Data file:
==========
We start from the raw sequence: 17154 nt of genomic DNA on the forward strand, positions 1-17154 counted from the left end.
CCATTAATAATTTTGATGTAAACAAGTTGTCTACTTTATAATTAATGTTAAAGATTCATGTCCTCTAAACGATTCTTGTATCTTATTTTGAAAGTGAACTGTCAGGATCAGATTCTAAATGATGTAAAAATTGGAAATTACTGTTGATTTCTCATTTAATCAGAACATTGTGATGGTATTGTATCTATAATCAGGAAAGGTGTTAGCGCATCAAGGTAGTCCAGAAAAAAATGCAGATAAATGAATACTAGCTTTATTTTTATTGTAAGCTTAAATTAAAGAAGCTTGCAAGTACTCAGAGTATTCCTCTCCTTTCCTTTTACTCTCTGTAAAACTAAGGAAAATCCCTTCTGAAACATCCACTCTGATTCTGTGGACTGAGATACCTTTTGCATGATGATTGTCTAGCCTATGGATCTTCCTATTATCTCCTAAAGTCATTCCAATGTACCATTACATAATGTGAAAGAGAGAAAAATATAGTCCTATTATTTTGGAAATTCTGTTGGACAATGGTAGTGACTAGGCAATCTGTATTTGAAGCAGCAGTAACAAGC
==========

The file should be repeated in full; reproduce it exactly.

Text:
We start from the raw sequence: 17154 nt of genomic DNA on the forward strand, positions 1-17154 counted from the left end.
CCATTAATAATTTTGATGTAAACAAGTTGTCTACTTTATAATTAATGTTAAAGATTCATGTCCTCTAAACGATTCTTGTATCTTATTTTGAAAGTGAACTGTCAGGATCAGATTCTAAATGATGTAAAAATTGGAAATTACTGTTGATTTCTCATTTAATCAGAACATTGTGATGGTATTGTATCTATAATCAGGAAAGGTGTTAGCGCATCAAGGTAGTCCAGAAAAAAATGCAGATAAATGAATACTAGCTTTATTTTTATTGTAAGCTTAAATTAAAGAAGCTTGCAAGTACTCAGAGTATTCCTCTCCTTTCCTTTTACTCTCTGTAAAACTAAGGAAAATCCCTTCTGAAACATCCACTCTGATTCTGTGGACTGAGATACCTTTTGCATGATGATTGTCTAGCCTATGGATCTTCCTATTATCTCCTAAAGTCATTCCAATGTACCATTACATAATGTGAAAGAGAGAAAAATATAGTCCTATTATTTTGGAAATTCTGTTGGACAATGGTAGTGACTAGGCAATCTGTATTTGAAGCAGCAGTAACAAGC